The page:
Dennis Drabelle in The Wsahington Post:
Author Jeff Warren is summarizing a psychological study in which “one group practiced tensing and relaxing a finger in their left hands, and another group just imagined doing the same thing.” When it was all over, the finger strength of the physical tensers had increased by an average of 30 percent, but that of the mental tensers had gone up nearly as much, to 22 percent.
But if you look beyond the book’s flower-child title, as well as its numerous drawings and diagrams, you find yourself being instructed by a serious journalist with both feet on the ground — except when he’s in bed and taking part in experiments. In The Head Trip, Warren pursues his conviction that “consciousness exists in more widely varied and abundant forms than simple waking, sleeping, and dreaming” by talking with experts and submitting to protocols.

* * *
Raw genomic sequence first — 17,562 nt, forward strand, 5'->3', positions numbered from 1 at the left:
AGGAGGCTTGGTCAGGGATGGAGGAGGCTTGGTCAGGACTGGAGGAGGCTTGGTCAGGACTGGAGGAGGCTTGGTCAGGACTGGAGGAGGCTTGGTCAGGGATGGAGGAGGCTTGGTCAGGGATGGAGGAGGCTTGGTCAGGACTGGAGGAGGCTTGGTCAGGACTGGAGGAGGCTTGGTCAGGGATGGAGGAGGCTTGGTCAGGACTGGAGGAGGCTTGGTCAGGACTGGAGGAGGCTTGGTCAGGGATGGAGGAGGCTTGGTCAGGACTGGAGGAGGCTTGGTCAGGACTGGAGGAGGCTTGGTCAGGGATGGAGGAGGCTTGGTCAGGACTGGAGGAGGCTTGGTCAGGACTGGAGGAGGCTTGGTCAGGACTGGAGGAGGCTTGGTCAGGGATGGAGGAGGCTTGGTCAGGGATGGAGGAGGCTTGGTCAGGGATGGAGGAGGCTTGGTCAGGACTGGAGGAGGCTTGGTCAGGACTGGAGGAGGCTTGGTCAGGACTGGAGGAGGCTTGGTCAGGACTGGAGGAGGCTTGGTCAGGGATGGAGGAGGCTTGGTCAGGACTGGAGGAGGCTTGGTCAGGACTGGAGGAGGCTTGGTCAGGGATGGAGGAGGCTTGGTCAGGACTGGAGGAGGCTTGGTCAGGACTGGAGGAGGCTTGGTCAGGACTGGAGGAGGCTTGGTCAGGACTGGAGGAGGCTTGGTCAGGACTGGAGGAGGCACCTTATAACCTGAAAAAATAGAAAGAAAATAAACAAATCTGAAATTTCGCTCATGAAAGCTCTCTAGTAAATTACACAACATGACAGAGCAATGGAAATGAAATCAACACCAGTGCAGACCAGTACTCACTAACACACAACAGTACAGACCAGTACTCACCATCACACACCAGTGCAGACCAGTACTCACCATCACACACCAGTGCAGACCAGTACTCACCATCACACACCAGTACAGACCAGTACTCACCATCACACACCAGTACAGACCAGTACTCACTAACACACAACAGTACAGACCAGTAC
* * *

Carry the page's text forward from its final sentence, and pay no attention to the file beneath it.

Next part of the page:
Salvador Dali used to trawl his brain for bizarre images to go into his surrealist paintings by sitting in a chair after a meal with his hands extended beyond the chair-arms and a key held between the thumb and forefinger of his left hand. When he nodded off, the key would fall to the floor, make a clink, and wake him up so that he could go sketch the melting watch he’d just glimpsed on his inner canvas.